There is a strong demand for small foot-print high-flux hard X-rays machines in order to enable a large variety of science activities and serve a multidisciplinary user community. For this purpose, two compact Inverse Compton Sources (ICSs) are currently being developed in Italy. The most recent one is the Bright and Compact X-ray Source (BriXS) which has recently been proposed to produce very energetic X-rays (up to 180 keV) and high photon flux (up to 1013 photons/s with expected bandwidth of 1-10%). BriXS will be installed in Milan and it will enable advanced large area radiological imaging applications to be conducted with mono-chromatic X-rays, as well as allowing basic fundamental science of matter and health sciences at both pre- and clinical levels. Based on an energy-recovery linac (ERL) scheme and superconducting technology, BriXS will operate in CW regime with an unprecedented electron beam repetition rate of 100 MHz. The second Italian ICS light source is the Southern Europe Thomson back-scattering source for Applied Research (STAR) which is currently installed at the University of Calabria (UniCal). STAR is a compact machine that has been designed to produce monochromatic and tunable, ps-long, polarized X-ray beams in the range 40-140 keV with a photon flux up to 1010 photons/s and energy bandwidth below 10%. The electron beam injector is based on normal-conducting technology in S-Band with a repetition rate up to 100 Hz.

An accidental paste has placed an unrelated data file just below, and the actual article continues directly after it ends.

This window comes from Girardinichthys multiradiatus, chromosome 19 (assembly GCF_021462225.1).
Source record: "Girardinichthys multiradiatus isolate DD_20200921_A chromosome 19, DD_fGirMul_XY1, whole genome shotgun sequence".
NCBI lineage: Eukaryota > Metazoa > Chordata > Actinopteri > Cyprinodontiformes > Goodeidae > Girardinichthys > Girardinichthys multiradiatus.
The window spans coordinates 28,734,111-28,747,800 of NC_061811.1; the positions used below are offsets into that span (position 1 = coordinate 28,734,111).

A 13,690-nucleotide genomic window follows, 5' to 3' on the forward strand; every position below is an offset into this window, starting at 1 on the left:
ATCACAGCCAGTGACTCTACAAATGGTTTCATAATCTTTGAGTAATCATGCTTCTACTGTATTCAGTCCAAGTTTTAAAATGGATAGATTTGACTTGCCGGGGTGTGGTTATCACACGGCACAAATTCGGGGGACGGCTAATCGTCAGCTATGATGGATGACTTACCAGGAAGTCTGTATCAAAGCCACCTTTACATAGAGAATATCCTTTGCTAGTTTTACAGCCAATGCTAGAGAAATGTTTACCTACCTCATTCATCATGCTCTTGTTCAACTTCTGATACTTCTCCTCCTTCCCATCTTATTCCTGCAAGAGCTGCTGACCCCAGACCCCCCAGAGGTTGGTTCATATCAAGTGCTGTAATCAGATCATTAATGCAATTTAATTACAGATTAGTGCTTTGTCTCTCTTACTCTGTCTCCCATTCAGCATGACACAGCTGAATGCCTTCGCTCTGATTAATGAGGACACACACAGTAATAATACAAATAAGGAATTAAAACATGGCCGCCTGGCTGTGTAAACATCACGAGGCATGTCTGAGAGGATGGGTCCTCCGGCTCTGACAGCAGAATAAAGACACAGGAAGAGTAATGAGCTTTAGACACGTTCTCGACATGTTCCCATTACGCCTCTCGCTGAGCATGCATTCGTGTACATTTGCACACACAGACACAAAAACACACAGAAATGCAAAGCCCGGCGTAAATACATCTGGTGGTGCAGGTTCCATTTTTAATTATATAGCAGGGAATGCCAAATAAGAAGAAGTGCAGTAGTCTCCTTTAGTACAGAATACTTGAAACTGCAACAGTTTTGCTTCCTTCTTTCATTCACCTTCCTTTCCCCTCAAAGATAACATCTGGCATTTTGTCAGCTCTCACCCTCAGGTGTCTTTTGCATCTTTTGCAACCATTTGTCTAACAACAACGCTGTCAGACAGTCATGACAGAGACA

The SC RF group at INFN Milano-LASA is involved both in the TESLA/TTF collaboration and in the research and design activity on superconducting cavities for proton accelerators. Among these activities, some are supported by the European community within the CARE project. In the framework of the JRASRF collaboration we are developing a coaxial blade tuner for ILC (International Linear Collider) cavities, integrated with piezoelectric actuators for the
compensation of the Lorenz force detuning and microphonics perturbation. Another activity, regarding the improved component design on SC technology, based on the information retrieving about the status of art on ancillaries and experience of various laboratories involved in SCRF, has started in our laboratory. Finally, in the framework of the HIPPI collaboration, we are testing two low beta superconducting cavities, built for the Italian TRASCO project, to verify the possibility to use them for pulsed operation. All these activities will be described here, together with the main
results and the future perspectives.